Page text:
As the end of grain harvest draws near, many landlords and tenants will be renegotiating or terminating farmland lease agreements - a process full of legal requirements, a Purdue University Extension agricultural economist warns.
First and foremost, lease agreements and terminations should be in writing. While oral farmland lease agreements are as legal as written leases in Indiana, Gerry Harrison said some details of the oral agreement might be disputed.
“Oral leases should be avoided,” he said. “There are many problems with oral leases, including what is or was the actual agreement.”
Earlier this year, the Indiana Court of Appeals ruled that a lease termination is required to be in writing, which protects both landlord and tenant.
“It could be very risky to rely on an oral notice to terminate a lease,” Harrison said. “Further, if a new leasing arrangement is needed with the existing tenant and a lease agreement does not come, the tenant, without a proper notice to quit, likely has the land for the coming year at the same rent or arrangement as the current year.”
Indiana law also requires that a notice to quit, or terminate, a lease needs to be delivered by a landlord or tenant in a timely manner. For a lease of at least a year, law requires notice to be delivered three months before the end of the lease year.
If a lease doesn’t specify the lease-year end, Harrison said it’s customary in Indiana to consider the end of February of the coming crop year as the lease-year end.
“Farming is a continuous process. If there is to be a new tenant, the current tenant needs to plan for the transition, and the new tenant would likely want to start preparations for the coming crop year during the late summer or the fall of a current crop year,” he said.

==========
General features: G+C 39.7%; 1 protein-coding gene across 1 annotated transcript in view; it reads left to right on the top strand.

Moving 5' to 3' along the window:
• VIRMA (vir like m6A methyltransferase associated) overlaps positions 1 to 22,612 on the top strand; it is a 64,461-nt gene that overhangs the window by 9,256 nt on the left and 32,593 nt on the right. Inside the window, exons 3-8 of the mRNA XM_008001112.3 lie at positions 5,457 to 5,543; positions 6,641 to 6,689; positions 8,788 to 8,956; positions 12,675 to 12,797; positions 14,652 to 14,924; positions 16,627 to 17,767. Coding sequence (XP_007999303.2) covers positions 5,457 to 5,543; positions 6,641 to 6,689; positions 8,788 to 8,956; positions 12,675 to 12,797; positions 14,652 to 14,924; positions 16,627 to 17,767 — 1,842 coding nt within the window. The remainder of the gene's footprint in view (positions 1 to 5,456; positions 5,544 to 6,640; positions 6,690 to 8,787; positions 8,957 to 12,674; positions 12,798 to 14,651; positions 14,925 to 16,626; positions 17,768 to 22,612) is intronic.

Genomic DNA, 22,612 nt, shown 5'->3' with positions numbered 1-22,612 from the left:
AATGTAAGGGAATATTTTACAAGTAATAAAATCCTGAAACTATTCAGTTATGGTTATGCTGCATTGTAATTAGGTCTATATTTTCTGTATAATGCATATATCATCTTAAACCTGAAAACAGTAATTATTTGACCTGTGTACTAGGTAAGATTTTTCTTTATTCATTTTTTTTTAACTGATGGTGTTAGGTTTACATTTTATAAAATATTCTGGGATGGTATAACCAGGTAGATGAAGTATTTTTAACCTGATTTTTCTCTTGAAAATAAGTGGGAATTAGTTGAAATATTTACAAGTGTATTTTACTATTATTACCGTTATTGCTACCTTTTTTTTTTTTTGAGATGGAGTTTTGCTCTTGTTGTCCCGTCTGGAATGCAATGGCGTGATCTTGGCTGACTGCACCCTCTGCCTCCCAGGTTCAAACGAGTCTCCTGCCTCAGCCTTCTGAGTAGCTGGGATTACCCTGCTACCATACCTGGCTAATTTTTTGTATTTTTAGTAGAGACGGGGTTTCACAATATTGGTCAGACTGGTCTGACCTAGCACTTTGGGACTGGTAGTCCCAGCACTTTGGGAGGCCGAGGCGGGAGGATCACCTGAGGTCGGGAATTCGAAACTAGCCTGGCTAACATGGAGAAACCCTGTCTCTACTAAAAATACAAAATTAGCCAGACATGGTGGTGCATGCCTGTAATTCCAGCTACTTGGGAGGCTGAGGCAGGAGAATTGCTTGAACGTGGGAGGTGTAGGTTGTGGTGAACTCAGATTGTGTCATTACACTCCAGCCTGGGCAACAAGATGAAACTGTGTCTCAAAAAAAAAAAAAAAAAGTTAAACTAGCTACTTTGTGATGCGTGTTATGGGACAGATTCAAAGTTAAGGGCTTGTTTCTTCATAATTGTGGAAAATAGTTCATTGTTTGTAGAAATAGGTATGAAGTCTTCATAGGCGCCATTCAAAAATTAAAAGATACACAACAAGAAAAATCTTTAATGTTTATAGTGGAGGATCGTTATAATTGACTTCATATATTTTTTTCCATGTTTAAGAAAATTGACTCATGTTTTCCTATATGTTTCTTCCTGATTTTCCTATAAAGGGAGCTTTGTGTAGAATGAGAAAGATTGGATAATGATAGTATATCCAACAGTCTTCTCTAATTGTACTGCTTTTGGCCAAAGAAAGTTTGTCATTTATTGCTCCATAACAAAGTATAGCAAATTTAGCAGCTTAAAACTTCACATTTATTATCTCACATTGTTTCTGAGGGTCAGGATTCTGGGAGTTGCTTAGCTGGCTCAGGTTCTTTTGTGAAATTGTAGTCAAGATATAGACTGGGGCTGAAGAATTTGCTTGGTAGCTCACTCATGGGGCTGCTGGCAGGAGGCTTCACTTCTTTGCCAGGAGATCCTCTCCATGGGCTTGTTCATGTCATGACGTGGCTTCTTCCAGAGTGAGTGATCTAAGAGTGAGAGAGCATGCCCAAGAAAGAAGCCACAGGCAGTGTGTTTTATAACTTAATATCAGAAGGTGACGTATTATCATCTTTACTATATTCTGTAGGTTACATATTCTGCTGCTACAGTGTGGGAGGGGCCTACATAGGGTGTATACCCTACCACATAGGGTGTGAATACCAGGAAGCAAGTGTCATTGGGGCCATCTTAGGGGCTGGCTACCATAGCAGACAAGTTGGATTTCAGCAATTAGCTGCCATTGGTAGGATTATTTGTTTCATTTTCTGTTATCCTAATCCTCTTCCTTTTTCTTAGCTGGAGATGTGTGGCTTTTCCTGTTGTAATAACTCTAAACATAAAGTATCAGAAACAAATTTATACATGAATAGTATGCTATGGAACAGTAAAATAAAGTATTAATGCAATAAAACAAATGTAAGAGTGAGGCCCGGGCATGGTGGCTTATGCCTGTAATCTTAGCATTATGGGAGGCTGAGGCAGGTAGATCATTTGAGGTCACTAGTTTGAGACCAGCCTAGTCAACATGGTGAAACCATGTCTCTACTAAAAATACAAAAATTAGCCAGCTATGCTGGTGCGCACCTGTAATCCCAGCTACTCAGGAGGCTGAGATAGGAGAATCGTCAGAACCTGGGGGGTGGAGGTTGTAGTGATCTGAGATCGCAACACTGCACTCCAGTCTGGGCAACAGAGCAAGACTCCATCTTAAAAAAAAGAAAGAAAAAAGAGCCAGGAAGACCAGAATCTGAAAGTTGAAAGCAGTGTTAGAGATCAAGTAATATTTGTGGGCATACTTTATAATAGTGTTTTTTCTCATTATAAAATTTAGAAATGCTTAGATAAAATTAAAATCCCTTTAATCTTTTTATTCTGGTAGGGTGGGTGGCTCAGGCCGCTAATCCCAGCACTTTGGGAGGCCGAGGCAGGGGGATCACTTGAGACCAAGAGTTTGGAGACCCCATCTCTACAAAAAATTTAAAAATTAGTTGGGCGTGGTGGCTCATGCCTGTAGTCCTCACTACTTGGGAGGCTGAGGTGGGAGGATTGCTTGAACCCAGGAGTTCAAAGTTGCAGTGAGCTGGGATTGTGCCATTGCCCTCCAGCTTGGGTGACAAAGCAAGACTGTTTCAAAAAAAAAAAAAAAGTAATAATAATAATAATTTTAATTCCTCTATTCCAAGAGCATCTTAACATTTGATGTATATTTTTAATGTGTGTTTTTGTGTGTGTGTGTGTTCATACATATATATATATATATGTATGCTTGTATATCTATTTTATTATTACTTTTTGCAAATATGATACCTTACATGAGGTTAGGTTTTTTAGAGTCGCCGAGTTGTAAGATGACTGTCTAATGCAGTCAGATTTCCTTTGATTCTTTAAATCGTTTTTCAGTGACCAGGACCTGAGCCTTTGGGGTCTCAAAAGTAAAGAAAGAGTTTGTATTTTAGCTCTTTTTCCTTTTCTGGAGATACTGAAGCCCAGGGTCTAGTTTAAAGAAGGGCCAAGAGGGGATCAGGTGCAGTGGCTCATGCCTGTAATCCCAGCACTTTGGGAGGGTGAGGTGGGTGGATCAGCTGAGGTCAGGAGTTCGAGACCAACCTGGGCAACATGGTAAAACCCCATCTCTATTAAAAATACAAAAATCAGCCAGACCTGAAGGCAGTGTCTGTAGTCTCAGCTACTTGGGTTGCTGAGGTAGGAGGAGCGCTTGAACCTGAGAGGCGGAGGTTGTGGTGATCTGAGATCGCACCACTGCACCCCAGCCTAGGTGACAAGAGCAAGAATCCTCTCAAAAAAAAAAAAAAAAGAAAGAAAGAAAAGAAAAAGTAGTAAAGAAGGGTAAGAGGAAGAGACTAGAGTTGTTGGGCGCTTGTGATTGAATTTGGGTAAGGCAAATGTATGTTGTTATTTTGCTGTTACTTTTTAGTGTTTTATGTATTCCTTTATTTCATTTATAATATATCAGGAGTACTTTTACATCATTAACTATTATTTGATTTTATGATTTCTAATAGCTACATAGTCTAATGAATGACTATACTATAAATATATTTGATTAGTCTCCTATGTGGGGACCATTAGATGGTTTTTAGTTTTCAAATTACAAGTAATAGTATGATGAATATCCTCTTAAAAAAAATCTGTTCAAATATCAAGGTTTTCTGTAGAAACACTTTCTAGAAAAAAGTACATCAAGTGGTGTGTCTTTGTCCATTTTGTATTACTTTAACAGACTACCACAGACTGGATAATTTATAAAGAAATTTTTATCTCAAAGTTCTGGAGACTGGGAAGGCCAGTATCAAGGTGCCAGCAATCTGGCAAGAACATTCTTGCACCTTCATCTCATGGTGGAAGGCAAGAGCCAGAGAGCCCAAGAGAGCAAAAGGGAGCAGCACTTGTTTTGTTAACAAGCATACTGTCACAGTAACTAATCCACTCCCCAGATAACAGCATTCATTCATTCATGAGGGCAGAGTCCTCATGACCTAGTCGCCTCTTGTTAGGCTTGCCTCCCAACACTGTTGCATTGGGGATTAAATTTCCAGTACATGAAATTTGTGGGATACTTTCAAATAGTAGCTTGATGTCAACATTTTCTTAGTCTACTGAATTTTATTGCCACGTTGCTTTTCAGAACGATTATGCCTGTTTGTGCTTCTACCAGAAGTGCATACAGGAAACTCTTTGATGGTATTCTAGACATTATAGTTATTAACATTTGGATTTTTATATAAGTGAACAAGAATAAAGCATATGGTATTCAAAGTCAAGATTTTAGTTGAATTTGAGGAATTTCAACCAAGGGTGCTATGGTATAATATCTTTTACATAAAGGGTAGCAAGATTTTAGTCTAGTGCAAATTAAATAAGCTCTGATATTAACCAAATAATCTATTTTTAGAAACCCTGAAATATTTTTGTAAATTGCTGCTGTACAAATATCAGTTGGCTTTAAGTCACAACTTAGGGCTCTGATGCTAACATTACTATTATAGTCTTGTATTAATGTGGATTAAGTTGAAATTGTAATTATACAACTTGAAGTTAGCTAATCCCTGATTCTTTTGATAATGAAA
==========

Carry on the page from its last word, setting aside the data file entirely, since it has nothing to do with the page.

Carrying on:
For landlords and tenants who are renegotiating lease agreements, Harrison said it’s important for both parties to have an understanding about the rental value of the farmland.
“Landlords must recognize the difference in the rental value of varying farmland parcels as to size in acres and quality of the land,” he said. “While crop farming has been quite profitable in recent years, an oddly shaped 30 acres is not likely to be as desirable to a tenant as a very fertile 300-acre parcel.”
Some lease renegotiations might require professional help to draft an appropriate rental agreement.
Harrison drafted an in-depth look at farmland lease renegotiations and terminations, titled “Indiana Farmland Leases - Key Considerations and Laws.” It’s available by emailing him at firstname.lastname@example.org
More information about farmland leases also is available in Harrison’s free Purdue Extension Publication, “Legal Aspects of Indiana Farmland Leases and Federal Tax Considerations,” which is available for download at http://www.extension.purdue.edu/extmedia/EC/EC-713.pdf